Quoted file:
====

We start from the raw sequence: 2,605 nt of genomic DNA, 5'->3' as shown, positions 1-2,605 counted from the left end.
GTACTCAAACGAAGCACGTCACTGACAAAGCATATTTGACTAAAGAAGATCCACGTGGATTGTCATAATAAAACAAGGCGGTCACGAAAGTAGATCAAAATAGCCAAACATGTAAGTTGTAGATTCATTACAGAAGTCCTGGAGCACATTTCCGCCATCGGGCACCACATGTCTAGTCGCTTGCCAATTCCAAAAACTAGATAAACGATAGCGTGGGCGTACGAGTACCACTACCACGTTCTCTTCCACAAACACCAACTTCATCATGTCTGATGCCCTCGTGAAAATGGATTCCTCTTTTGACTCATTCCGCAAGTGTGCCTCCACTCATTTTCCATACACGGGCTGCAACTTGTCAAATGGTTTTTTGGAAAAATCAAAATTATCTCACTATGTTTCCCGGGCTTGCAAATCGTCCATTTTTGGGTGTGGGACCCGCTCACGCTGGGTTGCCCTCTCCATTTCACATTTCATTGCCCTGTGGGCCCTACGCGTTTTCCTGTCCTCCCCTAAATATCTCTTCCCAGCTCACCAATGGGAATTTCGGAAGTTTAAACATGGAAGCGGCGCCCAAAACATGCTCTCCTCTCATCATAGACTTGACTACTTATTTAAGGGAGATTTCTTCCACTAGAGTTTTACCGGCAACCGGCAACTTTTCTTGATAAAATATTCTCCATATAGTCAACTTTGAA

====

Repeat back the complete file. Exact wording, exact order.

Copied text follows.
We start from the raw sequence: 2,605 nt of genomic DNA, 5'->3' as shown, positions 1-2,605 counted from the left end.
GTACTCAAACGAAGCACGTCACTGACAAAGCATATTTGACTAAAGAAGATCCACGTGGATTGTCATAATAAAACAAGGCGGTCACGAAAGTAGATCAAAATAGCCAAACATGTAAGTTGTAGATTCATTACAGAAGTCCTGGAGCACATTTCCGCCATCGGGCACCACATGTCTAGTCGCTTGCCAATTCCAAAAACTAGATAAACGATAGCGTGGGCGTACGAGTACCACTACCACGTTCTCTTCCACAAACACCAACTTCATCATGTCTGATGCCCTCGTGAAAATGGATTCCTCTTTTGACTCATTCCGCAAGTGTGCCTCCACTCATTTTCCATACACGGGCTGCAACTTGTCAAATGGTTTTTTGGAAAAATCAAAATTATCTCACTATGTTTCCCGGGCTTGCAAATCGTCCATTTTTGGGTGTGGGACCCGCTCACGCTGGGTTGCCCTCTCCATTTCACATTTCATTGCCCTGTGGGCCCTACGCGTTTTCCTGTCCTCCCCTAAATATCTCTTCCCAGCTCACCAATGGGAATTTCGGAAGTTTAAACATGGAAGCGGCGCCCAAAACATGCTCTCCTCTCATCATAGACTTGACTACTTATTTAAGGGAGATTTCTTCCACTAGAGTTTTACCGGCAACCGGCAACTTTTCTTGATAAAATATTCTCCATATAGTCAACTTTGAA